eGovernment Benchmark 2023: Connecting digital governments

Greater investment in digital government enablers .

How citizen centric are Europe’s eGovernment services? The latest European Commission eGovernment Benchmark report reveals that 93% of European government websites are now mobile friendly, yet web content accessibility remains a challenge.

Greater investment in digital government enablers 

As the EU’s Digital Decade advances, the European Commission’s annual eGovernment Benchmark report – produced by Capgemini, Sogeti, IDC and Politecnico di Milano – captures government digital transformation progress in 2021 and 2022, during a crucial time of societal and economic turmoil. It observes remarkable growth in the maturity of government digital services in several countries and an upswing in the use of key enablers, such as electronic identification (eID) and digital mailbox solutions. Find out which countries are leading the digital charge and who is lagging behind in the delivery of human-centered eGovernment services.

Striving towards a digital Europe

This is the 20th edition of the Commission’s eGovernment Benchmark report, the EC’s annual analysis of digital government through the eyes of citizens and entrepreneurs. It gives a clear picture of how well the European Union is progressing with its ambitious Digital Decade policy program that aims to make key public services in Europe available 100% online by 2030. 

Monitoring eGovernment in 35 European countries, including the 27 European Union Member States, the latest eGovernment Benchmark measured digital services for specific user groups. The report reveals that there is still some way to go to achieve Europe’s digital ambition in certain areas.  

For example, while 84% of services for national users in Europe are fully online, only 49% of services for cross-border users are similarly available. Further, we discover that businesses enjoy better online government services than citizens.

The report also questions whether online services are truly being designed with users in mind, noting that only 74% of citizens interact online with the government.

How we measure eGovernment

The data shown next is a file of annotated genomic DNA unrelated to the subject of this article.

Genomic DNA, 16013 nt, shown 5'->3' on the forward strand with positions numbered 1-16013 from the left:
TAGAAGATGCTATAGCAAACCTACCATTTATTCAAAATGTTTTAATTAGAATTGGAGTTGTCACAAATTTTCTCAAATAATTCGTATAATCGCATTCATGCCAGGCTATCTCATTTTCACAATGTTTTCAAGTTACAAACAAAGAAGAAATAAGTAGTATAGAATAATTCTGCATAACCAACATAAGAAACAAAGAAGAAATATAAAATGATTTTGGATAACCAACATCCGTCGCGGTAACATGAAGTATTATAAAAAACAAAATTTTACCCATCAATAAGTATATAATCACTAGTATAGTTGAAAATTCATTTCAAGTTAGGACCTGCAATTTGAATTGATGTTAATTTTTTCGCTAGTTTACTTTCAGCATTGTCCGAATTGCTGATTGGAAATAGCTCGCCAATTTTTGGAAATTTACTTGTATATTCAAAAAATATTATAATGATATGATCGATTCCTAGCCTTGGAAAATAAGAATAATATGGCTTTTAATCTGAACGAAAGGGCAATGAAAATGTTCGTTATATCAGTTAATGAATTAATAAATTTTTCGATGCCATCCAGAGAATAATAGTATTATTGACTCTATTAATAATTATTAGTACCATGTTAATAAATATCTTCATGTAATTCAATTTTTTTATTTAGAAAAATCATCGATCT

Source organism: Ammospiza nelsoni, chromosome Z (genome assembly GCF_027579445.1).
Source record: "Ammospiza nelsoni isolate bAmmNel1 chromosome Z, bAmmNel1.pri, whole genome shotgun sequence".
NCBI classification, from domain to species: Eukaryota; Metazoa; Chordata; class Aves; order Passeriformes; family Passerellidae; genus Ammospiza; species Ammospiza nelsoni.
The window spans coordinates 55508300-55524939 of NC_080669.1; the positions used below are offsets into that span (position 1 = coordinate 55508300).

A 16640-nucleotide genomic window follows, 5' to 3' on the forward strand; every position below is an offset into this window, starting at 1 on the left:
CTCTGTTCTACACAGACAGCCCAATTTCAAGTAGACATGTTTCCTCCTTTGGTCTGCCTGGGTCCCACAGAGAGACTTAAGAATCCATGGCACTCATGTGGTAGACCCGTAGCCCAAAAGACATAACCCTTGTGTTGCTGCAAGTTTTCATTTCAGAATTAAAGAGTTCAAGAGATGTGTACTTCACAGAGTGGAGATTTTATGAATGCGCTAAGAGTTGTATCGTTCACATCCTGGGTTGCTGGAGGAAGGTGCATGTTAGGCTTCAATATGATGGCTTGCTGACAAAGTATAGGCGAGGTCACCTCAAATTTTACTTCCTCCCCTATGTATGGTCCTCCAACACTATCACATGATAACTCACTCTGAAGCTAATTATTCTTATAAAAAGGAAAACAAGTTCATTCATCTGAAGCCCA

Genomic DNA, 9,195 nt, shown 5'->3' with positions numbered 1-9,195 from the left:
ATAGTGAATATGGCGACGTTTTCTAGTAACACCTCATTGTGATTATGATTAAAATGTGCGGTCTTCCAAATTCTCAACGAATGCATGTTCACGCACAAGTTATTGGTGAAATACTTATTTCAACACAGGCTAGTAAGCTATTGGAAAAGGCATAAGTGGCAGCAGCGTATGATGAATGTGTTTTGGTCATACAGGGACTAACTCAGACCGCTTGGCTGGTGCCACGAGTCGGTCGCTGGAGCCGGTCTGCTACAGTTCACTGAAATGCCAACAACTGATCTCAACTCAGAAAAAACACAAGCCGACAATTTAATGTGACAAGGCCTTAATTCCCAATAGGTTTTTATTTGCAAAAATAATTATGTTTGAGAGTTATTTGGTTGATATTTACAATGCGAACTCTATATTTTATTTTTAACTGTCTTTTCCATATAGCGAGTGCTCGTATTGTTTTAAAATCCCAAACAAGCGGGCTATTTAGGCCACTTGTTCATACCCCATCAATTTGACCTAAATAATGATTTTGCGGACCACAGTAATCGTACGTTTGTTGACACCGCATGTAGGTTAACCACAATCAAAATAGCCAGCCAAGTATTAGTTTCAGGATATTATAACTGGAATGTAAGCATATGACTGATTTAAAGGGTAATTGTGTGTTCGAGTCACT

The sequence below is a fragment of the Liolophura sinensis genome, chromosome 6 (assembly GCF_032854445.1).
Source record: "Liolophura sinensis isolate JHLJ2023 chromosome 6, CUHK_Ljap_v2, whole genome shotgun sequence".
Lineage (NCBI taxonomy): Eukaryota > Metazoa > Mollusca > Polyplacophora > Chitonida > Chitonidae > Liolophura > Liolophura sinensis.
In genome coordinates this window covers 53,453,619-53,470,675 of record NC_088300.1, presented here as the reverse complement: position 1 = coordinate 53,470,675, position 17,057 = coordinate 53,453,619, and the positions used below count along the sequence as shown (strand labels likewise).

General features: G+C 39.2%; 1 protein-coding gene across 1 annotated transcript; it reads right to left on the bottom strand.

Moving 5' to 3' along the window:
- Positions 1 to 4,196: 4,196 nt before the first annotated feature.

These findings are the result of a benchmarking exercise assessing Europe’s government digital transformation progress along the following four dimensions – in order of maturity:

  • User centricity – To what extent are services provided online? How mobile friendly are they? And what online support and feedback mechanisms are in place? This dimension has an average maturity score of 90%.
  • Key enablers – What technological enablers are in place for the delivery of eGovernment services? With a maturity score of 71%, this dimension shows promising performance.
  • Transparency – Are public administrations providing clear, openly communicated information about their digital government strategies and how their services are delivered? Are they transparent about policy making and digital service design processes, as well as about the way people’s personal data is being processed? Currently at 62%, this dimension can be improved upon by consistent service processes that are clear for the user.
  • Cross-border services – How easily are citizens from abroad able to access and use the online services? And what online support and feedback mechanisms are there for cross-border users? At 57% overall, this dimension has most room for improvement.

To achieve the ambitions of Europe’s Digital Decade, European governments are urged to bridge the three gaps identified by the eGovernment Benchmark between: cross-border users and national users; citizens and entrepreneurs; and local & regional governments and central governments.

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